Tales of International Growth


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    20 Juillet 2021
    Tales of International Growth


    Once upon a time… I decided to leave a company that I had loved and in which I had been a key contributor. They gave a farewell party and the French CEO offered me a silver keychain. Surprisingly the keychain had the shape of a crocodile. As I was considering it a bit puzzled and lost in conjectures about how I had possibly behaved like a crocodile, the CEO - who had been as much of a mentor as a boss since the origin – looked at me with an air of amusement and asked : « Do you know what I mean by this ? ». I told the truth : « Not really. ». He said : « Well, in the rest of your business life, I want you to remember this : take the time to observe and understand, but when you feel it is the right time for a strike, be as quick and decisive as a crocodile ».

    Speed to market was not something I had been taught in my management school or during my MBA. Not even the concept of it. When learning about export or international growth, the concepts were more about building a staircase step by step or going by concentric circles or a road with milestones. I do not recall anyone mentioning to me « Blitzkrieg ».

    So it is by experience that I will now speak of the « momentum » that may require a different mode of action. Other words are « trains you do not want to miss » or « windows ».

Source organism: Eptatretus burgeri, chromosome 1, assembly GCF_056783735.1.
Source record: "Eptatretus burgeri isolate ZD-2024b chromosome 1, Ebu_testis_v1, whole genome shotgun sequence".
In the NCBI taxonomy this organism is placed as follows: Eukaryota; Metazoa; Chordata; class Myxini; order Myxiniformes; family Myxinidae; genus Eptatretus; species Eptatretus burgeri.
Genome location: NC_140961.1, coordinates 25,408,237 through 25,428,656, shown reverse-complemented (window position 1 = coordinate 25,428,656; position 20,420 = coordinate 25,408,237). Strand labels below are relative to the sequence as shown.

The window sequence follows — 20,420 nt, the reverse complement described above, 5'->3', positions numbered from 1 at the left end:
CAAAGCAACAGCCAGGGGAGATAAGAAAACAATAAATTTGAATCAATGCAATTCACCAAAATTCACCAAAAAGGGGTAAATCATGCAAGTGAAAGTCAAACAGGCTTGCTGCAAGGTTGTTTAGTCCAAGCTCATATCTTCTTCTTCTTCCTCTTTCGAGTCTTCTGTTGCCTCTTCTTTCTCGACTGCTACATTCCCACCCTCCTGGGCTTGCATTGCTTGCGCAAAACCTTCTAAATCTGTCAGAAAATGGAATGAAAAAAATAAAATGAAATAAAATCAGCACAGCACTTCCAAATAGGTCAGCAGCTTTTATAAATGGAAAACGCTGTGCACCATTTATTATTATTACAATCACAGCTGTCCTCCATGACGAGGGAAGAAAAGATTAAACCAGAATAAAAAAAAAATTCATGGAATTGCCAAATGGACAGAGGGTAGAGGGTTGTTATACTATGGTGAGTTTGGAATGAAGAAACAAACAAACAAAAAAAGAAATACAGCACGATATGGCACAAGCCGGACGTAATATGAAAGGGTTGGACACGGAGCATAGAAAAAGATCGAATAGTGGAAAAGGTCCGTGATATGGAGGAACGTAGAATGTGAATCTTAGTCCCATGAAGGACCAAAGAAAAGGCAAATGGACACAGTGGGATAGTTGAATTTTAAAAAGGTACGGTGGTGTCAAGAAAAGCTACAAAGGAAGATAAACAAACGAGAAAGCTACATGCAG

In my example we were producing a pharmaceutical ingredient, we did well but the product was a sleeping beauty in our portfolio and we were just one challenger on the market. At a certain point I got 3 inquiries from 3 different parts of Europe for the same grade. In spite of the confidentiality that is a rule in our business, I managed to learn there was a major supply chain issue at the market leader. We were global, we were agile, sales met as a team from 5 continents and we designed a massive attack plan. One key asset was that we had production capacity to cope with the whole market need and we proactively went to every customer before any other challenger even realized about the issue.

    This is just one example of strategic opportunity to seize. But I can see other types of situations where time is of essence and it is strategic to use speed to market.

    First if you play in a sector that has slow and long cycles, you can differentiate by speed, without compromising on quality and expertise.

    If you own a technical innovation that is valid worlwide, you need to be first at all key customers now and you do not want to leave time to competition and risk to be copied or matched.

    If you are a start up with a valid product, you want to convince new business angels or reassure your investors to invest further by starting sales at key Accounts in various strategic markets.

    The old mindset is : do I have the skills, do I have the people, do I have the agility. A different mindset is to build a taskforce with an external resource, dedicated to the project. No entropy, focus on the objective, immediate start.

    If you are looking for such a flexible resource for your international business development, contact me at : cdurand@aroma-project-booster.com. Cell +33 6 33 89 75 83.

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